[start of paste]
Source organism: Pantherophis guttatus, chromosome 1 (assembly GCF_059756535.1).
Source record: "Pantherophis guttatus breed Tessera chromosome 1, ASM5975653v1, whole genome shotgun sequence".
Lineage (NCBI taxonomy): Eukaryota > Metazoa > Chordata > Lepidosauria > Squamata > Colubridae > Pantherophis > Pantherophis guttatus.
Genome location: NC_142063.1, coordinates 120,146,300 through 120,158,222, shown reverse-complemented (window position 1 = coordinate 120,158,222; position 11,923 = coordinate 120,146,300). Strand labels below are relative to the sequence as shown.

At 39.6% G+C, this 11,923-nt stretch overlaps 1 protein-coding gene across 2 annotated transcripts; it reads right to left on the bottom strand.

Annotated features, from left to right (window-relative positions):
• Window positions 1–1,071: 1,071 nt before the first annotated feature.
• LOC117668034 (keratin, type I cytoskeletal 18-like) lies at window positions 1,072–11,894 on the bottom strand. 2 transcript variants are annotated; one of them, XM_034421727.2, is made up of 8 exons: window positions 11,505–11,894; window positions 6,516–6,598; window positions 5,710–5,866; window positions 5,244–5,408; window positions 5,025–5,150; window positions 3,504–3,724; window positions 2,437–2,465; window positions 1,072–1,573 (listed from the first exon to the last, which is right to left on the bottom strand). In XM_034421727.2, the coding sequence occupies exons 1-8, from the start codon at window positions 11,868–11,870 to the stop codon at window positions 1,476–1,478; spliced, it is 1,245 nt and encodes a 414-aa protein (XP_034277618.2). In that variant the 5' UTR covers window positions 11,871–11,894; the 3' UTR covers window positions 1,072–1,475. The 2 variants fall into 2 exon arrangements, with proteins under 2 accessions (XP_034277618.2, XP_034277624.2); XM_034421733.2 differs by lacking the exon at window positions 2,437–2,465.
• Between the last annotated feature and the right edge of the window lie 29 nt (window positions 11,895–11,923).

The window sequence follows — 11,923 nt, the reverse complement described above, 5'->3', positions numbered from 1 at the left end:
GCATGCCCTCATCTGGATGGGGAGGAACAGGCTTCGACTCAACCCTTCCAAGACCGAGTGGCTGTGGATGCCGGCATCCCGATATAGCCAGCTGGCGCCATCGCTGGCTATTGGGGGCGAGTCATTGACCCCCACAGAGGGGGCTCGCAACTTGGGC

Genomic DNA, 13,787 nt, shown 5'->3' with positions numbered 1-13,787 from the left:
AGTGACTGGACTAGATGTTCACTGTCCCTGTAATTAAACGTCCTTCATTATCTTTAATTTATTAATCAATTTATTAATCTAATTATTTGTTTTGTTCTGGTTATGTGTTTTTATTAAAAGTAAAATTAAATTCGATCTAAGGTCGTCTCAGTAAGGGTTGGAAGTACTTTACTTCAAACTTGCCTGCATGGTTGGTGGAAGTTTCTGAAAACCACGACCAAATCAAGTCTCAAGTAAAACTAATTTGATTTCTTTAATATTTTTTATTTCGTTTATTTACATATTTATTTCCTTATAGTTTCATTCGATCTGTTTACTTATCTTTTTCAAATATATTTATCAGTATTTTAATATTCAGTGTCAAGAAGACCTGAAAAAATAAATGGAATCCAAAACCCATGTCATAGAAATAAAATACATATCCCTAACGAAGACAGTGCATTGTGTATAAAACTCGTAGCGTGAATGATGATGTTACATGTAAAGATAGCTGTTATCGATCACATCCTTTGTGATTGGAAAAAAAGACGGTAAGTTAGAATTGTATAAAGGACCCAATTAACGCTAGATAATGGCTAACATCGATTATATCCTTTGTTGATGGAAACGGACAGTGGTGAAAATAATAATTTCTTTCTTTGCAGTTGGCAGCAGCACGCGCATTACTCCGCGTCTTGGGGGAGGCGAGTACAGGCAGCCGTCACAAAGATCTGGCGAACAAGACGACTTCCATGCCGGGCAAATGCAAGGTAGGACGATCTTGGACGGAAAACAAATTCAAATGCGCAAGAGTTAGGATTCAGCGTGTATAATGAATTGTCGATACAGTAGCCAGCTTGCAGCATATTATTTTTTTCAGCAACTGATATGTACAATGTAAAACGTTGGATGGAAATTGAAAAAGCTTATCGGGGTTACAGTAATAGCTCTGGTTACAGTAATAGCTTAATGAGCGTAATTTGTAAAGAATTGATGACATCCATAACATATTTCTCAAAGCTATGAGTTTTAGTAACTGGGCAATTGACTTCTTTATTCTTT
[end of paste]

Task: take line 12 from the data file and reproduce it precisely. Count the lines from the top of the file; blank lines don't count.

Genomic DNA, 13,787 nt, shown 5'->3' with positions numbered 1-13,787 from the left: